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Ninety Lives


Suspicious of his motives, a brother does a background check on a supposed amnesia victim that his waitress sister has taken a fancy to.



Air Dates

  • First Run - August 29, 1979
  • Repeat - December 14, 1979





100     21

11 Responses to Episode 1008

Episode seemed to be building to something interesting, then the ending left me feeling flat. Err, not my fave. I thought that the mystery guy was going to move from one body to he next, something like that. I figured he didn't know who he was because the two guys who accosted him on the street killed him, then he came back to life. Ah well! Thanks for posting it!


Mickey I think Sam Dann needed your input ! Your idea for a better plot line is right on. Story is flat but the performers are worth a listen. Terri Keane as a blue collar is really terrific and amazing Fred Gwynne as Muldoon is really fun. Inside joke there as Fred's character on tv's CAR 54 was FRANCIS Muldoon. The cast saves this one for me!

Paul Liberti


Stephen Worrell

Russell Horton is uncredited here but plays the mysterious stranger with amnesia. Listen for him in the opening scene where he plays his own attacker with Fred Gwynne. He has one line - "what for?"

Paul Liberti

would liked to have seen the waitress get her man too. gray actors i can picture that diner


Good story and audio quality, shame EG's closing summation gets cut at the end though

John p

These type of amnesia stories always make me wonder. The amnesia victim can't remember anything before they 'woke up'. They can't remember their name, where they live, or any family or friends. Yet they still can speak perfect college English. This guys knows perfectly what the names of trees are, what a city is, what money is, and even knows that the thing wrong with him is called amnesia, and not athlete's foot, for example. Proof that rote school learning is ingrained forever.


D.C.:And yet, I believe, this is exactly what occurs to people. The can retain all their skills, but not remember people or events. Here is an excerpt from an article: "The type of memory that has been lost can also be differentiated. There are two main divisions; declarative memory and nondeclarative memory. Declarative memories are those you show you learned by telling people. They’re a narrative. Say you lose all memories for specific events, or episodes, in your life; you can’t remember going to school, learning to play basketball, your first kiss, your first job, all that autobiographical knowledge. You’ve lost your episodic memory. In this specific case, since those things happened before the injury, you have retrograde episodic memory loss. You can have anterograde episodic memory impairments too, if you can’t make new autobiographical memories. There’s also semantic memory, which means general knowledge about the world. Think of it as more like trivia. What’s the capital of Rhode Island? What’s two plus two? Those sorts of things are considered semantic. Both semantic and episodic memories are considered to be declarative. Nondeclarative memories are things you show you learned by actually doing: Procedural memories. Procedures are skills that you perform. I show you I know how to ride a bike by actually riding a bike. No amount of semantic knowledge is going to convince you otherwise. I can tell you how bikes are ridden until I’m blue in the face, but you won’t necessarily believe me until I get on one and start pedaling. Note that we’ve uncoupled the skill (riding) from the semantic (describing how bikes are ridden) and the episodic (when you learned to ride). Your fall down the stairs may take away the memory for an event (e.g. when your dad taught you to ride a bike), but leave intact the skill of actually riding a bike. You may have absolutely no idea that you know how to do it! As you can guess, this is difficult for an amnesiac to cope with, but it gives rise to those tantalizing moments in movies when the character suddenly remembers they can beat up several prison guards or sing an opera."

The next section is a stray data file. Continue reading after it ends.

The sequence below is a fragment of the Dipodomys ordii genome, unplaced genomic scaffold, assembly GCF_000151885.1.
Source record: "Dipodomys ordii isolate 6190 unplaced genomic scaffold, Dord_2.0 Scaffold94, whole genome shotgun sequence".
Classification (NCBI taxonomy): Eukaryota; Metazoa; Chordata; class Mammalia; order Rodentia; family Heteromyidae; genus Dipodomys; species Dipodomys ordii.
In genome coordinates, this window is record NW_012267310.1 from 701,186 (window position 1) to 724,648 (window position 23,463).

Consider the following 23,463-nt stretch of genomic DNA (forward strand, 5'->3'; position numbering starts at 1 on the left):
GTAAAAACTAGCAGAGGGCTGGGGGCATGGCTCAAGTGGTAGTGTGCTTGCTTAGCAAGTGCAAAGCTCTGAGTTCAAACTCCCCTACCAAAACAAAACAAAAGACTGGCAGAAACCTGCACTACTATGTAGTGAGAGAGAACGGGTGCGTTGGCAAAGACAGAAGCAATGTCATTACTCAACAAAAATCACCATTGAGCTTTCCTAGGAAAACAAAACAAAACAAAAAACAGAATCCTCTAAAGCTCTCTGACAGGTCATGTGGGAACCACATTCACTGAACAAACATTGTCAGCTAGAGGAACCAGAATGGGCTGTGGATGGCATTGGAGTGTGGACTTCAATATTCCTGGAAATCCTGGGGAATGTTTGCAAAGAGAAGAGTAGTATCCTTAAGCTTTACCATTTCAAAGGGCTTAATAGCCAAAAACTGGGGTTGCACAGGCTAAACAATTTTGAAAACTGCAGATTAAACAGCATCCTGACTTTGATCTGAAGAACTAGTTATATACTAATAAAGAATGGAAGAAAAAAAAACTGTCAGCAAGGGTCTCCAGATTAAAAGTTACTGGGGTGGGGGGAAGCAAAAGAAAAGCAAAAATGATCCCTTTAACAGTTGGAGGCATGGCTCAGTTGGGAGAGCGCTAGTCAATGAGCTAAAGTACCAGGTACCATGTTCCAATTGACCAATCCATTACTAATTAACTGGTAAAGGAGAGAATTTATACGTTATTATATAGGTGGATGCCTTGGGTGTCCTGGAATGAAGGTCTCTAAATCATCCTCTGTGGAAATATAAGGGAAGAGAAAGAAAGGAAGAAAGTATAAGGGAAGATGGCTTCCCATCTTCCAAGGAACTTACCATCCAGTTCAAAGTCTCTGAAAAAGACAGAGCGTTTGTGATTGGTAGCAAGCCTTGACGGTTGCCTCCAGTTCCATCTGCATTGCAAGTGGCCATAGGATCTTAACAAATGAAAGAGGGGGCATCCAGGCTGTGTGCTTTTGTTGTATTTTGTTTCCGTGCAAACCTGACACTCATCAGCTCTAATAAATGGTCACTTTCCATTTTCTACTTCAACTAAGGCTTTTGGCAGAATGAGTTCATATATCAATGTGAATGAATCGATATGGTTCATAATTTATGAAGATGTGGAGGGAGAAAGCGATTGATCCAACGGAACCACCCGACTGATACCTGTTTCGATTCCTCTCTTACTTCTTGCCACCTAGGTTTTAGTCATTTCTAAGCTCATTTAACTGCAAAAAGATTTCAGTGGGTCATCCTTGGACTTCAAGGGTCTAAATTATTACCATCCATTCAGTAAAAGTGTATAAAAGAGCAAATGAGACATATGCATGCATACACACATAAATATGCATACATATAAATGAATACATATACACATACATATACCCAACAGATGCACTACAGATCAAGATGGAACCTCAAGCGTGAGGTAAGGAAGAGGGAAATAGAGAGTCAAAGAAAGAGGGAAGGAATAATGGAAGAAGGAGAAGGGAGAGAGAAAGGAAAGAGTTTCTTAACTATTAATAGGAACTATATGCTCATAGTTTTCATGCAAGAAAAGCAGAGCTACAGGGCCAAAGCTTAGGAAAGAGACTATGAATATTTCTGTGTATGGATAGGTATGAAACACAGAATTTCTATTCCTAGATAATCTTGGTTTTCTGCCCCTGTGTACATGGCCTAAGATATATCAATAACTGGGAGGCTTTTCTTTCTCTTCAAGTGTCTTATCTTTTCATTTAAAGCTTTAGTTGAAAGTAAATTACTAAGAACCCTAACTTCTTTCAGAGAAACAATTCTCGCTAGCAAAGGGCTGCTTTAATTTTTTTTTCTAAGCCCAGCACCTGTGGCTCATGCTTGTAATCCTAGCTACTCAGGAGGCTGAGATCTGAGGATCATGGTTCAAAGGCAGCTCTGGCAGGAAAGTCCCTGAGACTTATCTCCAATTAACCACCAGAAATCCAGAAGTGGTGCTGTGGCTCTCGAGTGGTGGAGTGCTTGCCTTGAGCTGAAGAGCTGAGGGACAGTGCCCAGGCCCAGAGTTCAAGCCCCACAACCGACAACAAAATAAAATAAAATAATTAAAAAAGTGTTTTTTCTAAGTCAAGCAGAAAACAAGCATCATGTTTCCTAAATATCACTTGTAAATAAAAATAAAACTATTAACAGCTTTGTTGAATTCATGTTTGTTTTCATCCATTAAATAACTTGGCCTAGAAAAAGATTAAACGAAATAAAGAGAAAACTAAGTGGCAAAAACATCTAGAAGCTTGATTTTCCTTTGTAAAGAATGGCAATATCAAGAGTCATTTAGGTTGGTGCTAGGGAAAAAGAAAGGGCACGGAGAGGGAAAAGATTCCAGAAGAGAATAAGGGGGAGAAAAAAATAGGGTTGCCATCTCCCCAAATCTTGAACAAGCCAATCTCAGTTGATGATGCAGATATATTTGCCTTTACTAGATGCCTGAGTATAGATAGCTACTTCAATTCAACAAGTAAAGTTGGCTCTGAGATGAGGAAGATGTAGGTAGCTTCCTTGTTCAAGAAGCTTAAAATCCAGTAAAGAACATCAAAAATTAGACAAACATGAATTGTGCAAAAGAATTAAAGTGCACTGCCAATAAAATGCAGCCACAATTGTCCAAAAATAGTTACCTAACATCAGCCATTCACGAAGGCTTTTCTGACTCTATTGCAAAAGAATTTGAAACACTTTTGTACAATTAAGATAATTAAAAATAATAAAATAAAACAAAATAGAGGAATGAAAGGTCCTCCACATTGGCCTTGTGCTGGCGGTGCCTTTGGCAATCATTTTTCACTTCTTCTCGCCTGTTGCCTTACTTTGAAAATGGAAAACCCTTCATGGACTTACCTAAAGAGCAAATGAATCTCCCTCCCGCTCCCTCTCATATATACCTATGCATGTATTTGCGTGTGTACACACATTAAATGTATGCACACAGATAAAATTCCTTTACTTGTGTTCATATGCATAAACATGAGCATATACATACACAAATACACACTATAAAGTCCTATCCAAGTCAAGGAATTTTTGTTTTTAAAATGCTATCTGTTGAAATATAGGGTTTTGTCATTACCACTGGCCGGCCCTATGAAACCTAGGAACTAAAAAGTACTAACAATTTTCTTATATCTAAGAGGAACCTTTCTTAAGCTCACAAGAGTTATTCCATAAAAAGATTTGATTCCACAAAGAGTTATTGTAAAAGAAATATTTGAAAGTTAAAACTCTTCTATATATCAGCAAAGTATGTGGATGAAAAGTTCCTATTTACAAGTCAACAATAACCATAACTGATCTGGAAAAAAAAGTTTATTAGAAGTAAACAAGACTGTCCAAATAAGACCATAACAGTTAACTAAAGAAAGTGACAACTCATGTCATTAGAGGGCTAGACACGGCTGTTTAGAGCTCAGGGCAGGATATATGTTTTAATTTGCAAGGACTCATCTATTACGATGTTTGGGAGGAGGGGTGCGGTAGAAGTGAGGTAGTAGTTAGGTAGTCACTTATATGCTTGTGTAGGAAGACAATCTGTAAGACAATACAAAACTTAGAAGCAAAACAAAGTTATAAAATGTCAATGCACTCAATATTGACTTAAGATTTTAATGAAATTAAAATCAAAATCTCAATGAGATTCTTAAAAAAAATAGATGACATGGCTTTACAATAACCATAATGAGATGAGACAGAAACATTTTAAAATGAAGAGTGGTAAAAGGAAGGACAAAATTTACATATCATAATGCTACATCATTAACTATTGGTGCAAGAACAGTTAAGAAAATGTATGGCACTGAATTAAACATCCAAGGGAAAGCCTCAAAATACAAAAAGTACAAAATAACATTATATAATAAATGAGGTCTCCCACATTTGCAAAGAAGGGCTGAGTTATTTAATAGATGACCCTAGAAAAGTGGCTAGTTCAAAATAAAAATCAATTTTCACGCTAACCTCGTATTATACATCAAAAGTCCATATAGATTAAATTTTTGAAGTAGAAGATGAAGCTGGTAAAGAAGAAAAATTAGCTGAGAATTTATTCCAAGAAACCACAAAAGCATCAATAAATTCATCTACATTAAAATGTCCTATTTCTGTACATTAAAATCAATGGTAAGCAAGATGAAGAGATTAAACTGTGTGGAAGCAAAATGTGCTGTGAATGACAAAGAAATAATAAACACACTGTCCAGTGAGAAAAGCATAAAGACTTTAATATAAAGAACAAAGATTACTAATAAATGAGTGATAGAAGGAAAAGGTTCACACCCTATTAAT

jim shane

Tonight’s episode was “Ninety Lives” starring Fred Gwynne. He plays a short order cook in a greasy Spoon diner and ironically, his character’s name is...Muldoon. I didn’t notice any character in it named Tooty.


I loved watching Care 54 Where Are You! On Nick @ Nite in the 80s


I think Fred Gwynne was in 82 episodes. He was quoted as saying: "Voice work is the kindest thing that can happen to an old actor." (Though wasn't he a judge in "My cousin Vinny", long after the last RMT episode - think it was Mr. Gwynne's final role before he passed.)


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